Rummanah Aasi
Description: Mads is pretty happy with her life. She goes to church with her family, and minor league baseball games with her dad. She goofs off with her best friend Cat, and has thus far managed to avoid getting kissed by Adam, the boy next door. It's everything she hoped high school would be... until all of a sudden, it's not. Her dad is hiding something big--so big it could tear her family apart. And that's just the beginning of her problems: Mads is starting to figure out that she doesn't want to kiss Adam... because the only person she wants to kiss is Cat. Just like that, Mads's tidy little life has gotten epically messy--and epically heartbreaking. And when your heart is broken, it takes more than an awkward, uncomfortable, tooth-clashing, friendship-ending kiss to put things right again. It takes a whole bunch of them.

Review: There is a lot that I liked about the National Book Award graphic novel finalist, Kiss Number 8, specifically its attempt to address transphobia, sexuality, religion, and hypocrisy, but the execution of the story fell flat for me. Amanda lives in a conservative community with her deeply religious parents. Her social circle includes her friends from Catholic school, Cat, Adam, and Laura, but her best friend is her father. After overhearing a phone conversation and a mysterious letter that upsets him, Amanda realizes that he's hiding something and assumes he is having an affair, but her parents refuse to answer her questions, leaving her angry and betrayed. While dealing with the turmoil at home, Amanda also ponders why her first seven kisses, all with boys, aren't as stirring as kiss number eight, with Laura, and why she feels something deeper than friendship for Cat. While both of these subplots occur simultaneously, there is an explosive confrontation with her parents and grandparents lead to a difficult realization, shaking up all of Amanda's familial relationships and friendship.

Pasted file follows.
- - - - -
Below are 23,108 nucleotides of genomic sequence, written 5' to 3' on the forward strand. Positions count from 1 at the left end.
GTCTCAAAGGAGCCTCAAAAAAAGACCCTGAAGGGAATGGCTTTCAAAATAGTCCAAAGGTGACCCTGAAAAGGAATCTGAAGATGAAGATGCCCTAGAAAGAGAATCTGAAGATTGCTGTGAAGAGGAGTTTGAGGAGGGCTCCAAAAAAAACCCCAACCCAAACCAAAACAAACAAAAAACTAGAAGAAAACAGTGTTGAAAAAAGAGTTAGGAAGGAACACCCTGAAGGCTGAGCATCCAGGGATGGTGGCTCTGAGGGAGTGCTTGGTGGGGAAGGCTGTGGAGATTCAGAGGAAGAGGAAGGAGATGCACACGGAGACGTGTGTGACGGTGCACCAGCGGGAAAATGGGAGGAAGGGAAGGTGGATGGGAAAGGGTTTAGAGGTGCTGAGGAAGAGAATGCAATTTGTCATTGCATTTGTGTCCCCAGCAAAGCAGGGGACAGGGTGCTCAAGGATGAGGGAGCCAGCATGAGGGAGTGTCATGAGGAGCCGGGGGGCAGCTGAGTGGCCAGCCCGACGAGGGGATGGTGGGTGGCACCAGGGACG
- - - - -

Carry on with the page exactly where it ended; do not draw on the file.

I thought the narrative for this graphic novel was a bit convoluted and both subplots seemed underdeveloped to me. The secrets behind Amanda's trans-grandparent was the strongest of the two story lines, but it was resolved too quickly as the characters spend more time proclaiming their trans- and homophobic views and then suddenly changed their way of thinking towards the end. I also was really confused about Amanda's 'crush' on Cat as I didn't see any indication of her questioning her sexuality until it was blatantly expressed by Jess and even then it is still unclear. I also did not appreciate Cat's character as there were strong undertones male characters slut-shaming her and her being a truly awful friend. I liked the art's retro feel and thought it was strong when depicting the contrast between truth and lies, but I was also a bit confused as to the time period of the graphic novel. The earlier panels seem to indicate that the story takes place post 2000, but the characters use IM and old phones. While I appreciated what the graphic novel was trying to do, it felt very surface level to me.

Rating: 3 stars

Words of Caution: There is some strong language, transphobic and homophobic slurs, crude sexual humor, a brief scene of sex and nudity, undertones of slut shaming, and scenes of underage drinking. Recommended for Grades 9 and up.

If you like this book try: Honor Girl by Maggie Thrash
1 Response
  1. I have an issue when a youth's best friend is a parent. It just doesn't sit well with me. Too bad this one isn't as good as the issues suggest it will be.

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